MEMPHIS — The Spurs found themselves in a true test of their playoff mettle for the first time in their first-round series against the Memphis Grizzlies at FedEx Forum on Friday night.
It was the sort of game in which truly great players take over and by the time Kawhi Leonard put the finishing touches on the best post-season game of his five-year Spurs career he had cemented his status as one of the NBA’s truly elite two-way players.
In a 96-87 win that gives the Spurs a 3-0 lead in the best-of-seven series, Leonard matched his career playoff high of 32 points. He made 11-of-22 shots, including 6-of-9 3-pointers, grabbed seven rebounds, blocked five shots and had four steals.
That he did it against one of the most physical, intense defensive units in the league, and against one of the best individual defenders, made it even more impressive.
What the basketball loving world is seeing is the emergence of one of the truly dominant players in league history.
If that seems an audacious assertion, consider the company he keeps with his statistics from Game 3. He became the first player since Tim Duncan, in 2009, to score 30 points in a playoff game without a turnover. He joins Houston’s Hakeem Olajuwon, Milwaukee Bucks great Kareem Abdul-Jabbar (1974) and Boston’s Kevin Garnett (2004) on an exclusive list of players to score 32 points, block five shots and record four steals in a playoff game.
He is the first to do so in a road playoff game.
His teammates were slack-jawed at his performance, as were the Grizzlies.
“Sometimes we take it for granted,” said veteran guard Manu Ginobili. “What he did today was incredible. Not only the six threes, or the 32 points but five blocks, four steals, and loose balls – all the little things the role players do. He’s a star and he still contributes all those things.”
Grizzlies coach Dave Joerger literally shook his head as he described a Leonard field goal, a 10-foot jumper over uber-defender Tony Allen, that pretty much put the game on ice for the Spurs with 2:35 remaining.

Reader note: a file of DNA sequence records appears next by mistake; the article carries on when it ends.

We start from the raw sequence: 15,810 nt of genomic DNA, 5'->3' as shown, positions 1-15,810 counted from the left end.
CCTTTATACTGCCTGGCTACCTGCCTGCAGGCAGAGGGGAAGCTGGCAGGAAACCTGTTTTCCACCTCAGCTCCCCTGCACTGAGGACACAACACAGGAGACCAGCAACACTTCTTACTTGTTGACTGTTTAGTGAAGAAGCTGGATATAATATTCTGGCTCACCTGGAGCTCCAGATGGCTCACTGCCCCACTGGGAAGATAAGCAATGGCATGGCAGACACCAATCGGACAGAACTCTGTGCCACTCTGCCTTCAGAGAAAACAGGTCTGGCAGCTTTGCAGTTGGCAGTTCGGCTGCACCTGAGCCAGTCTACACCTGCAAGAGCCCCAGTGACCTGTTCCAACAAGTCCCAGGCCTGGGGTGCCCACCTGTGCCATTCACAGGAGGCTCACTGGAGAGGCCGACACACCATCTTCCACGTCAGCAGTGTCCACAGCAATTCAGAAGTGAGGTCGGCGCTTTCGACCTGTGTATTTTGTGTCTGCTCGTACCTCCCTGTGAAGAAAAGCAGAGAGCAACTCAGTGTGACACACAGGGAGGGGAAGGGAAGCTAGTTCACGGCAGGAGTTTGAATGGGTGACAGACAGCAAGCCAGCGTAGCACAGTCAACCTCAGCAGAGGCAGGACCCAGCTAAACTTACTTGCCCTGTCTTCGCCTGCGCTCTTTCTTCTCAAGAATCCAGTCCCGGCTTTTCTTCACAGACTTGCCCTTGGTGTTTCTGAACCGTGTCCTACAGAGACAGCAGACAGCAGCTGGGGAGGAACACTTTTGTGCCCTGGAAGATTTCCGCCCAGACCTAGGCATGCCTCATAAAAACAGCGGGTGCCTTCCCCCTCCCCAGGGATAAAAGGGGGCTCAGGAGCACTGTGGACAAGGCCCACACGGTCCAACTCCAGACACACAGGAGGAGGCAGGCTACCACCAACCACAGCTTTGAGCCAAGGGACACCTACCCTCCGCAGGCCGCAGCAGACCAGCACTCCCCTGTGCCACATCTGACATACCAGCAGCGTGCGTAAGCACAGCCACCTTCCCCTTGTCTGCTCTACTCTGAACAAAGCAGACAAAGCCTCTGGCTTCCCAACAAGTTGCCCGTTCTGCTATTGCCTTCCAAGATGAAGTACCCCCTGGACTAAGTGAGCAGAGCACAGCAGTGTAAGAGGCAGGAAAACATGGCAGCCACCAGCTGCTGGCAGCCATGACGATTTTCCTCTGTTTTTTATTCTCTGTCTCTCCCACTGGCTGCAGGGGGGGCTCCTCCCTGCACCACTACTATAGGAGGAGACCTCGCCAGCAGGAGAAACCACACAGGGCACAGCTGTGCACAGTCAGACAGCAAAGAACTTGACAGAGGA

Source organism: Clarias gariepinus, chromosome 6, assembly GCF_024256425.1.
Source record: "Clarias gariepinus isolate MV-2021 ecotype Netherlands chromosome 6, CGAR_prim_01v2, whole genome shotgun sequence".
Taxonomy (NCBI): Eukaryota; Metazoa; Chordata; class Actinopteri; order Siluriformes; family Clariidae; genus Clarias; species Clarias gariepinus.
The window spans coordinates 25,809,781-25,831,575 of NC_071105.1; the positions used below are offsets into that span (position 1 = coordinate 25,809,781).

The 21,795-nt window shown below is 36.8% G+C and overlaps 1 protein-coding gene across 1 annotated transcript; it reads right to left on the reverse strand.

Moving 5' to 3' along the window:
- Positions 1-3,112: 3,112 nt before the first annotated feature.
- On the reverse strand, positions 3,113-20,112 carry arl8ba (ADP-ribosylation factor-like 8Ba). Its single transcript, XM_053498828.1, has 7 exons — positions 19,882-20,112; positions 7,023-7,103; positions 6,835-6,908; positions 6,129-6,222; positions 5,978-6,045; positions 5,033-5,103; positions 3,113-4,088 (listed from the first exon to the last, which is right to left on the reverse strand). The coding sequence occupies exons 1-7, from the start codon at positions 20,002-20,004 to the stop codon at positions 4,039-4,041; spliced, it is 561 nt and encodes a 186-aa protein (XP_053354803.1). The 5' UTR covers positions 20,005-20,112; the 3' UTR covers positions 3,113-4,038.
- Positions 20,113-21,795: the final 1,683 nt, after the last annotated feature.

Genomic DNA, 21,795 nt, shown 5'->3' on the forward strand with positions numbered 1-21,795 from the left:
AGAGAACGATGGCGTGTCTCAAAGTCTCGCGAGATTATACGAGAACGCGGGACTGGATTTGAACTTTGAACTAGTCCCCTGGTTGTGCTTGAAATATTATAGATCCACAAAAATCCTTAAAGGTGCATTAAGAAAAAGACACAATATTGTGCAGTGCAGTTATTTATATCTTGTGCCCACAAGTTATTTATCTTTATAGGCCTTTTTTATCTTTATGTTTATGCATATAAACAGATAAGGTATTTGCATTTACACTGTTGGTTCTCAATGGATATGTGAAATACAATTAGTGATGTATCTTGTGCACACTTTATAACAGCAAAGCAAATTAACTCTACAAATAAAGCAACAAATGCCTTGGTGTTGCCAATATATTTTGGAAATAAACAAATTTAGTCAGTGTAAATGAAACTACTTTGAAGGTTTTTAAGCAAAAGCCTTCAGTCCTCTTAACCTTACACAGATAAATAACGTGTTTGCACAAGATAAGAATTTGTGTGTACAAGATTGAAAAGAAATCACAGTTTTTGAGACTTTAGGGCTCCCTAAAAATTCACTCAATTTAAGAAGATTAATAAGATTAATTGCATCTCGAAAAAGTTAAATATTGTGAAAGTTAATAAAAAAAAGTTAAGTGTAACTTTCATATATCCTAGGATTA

“That was silly,” Joerger said. “I mean, he hung there for a while and then came down and then clutched twice and then let it go. I mean, hats off to the guy. He’s a heck of a player and he just keeps getting better and better. Tony turned him three times on that play; banged him, banged him, banged. I think Tony Allen is the best perimeter defender in the league and he made a great play.
“He’s a bail-out player for them, as is the case right there.”
Ginobili put it in terms any fan, sophisticated or otherwise, can understand.
“He’s one of the top candidates for MVP if Steph (Curry) is not having a ridiculous season.”
Indeed, Golden State’s Curry, the NBA’s top scorer, is an overwhelming favorite to win his second straight Most Valuable Player Award. But Leonard already has been named Defensive Player of the Year for a second consecutive season, capable of dominating at both ends of the court.
Leonard’s excellence was required because, for the first time in a playoff series that had produced two ridiculously easy the Spurs on Friday found themselves in a real battle.
Memphis, which had led for only three seconds of Games 1 and 2, led in the fourth quarter of Game 3 and trailed by just two points, 83-81, with 4:40 remaining.
Then Leonard took over. He scored eight of his 32 points in the final 3:41. His sixth 3-pointer, with 1:11 left, was a dagger that stretched the Spurs lead to the final margin.
“Kawhi is a great player,” said Spurs coach Gregg Popovich. “He’s not afraid to put himself in situations where the shots are big and The shots are important.”
Leonard never seems overly impressed with anything he has done. His monster game, he said, was “just the way it went,” a result of coming out aggressive and hitting some early shots that gave him confidence.
The Spurs know better, and so do the Grizzlies. With a chance to get a sweep that can give them as much as a week before their first second-round playoff game, don’t doubt they will rely on Leonard to complete a task that is important for the league’s oldest team.
*Top Image: The San Antonio Spurs 2015-2016 Roster and Coaching Staff. Photo by Scott Ball.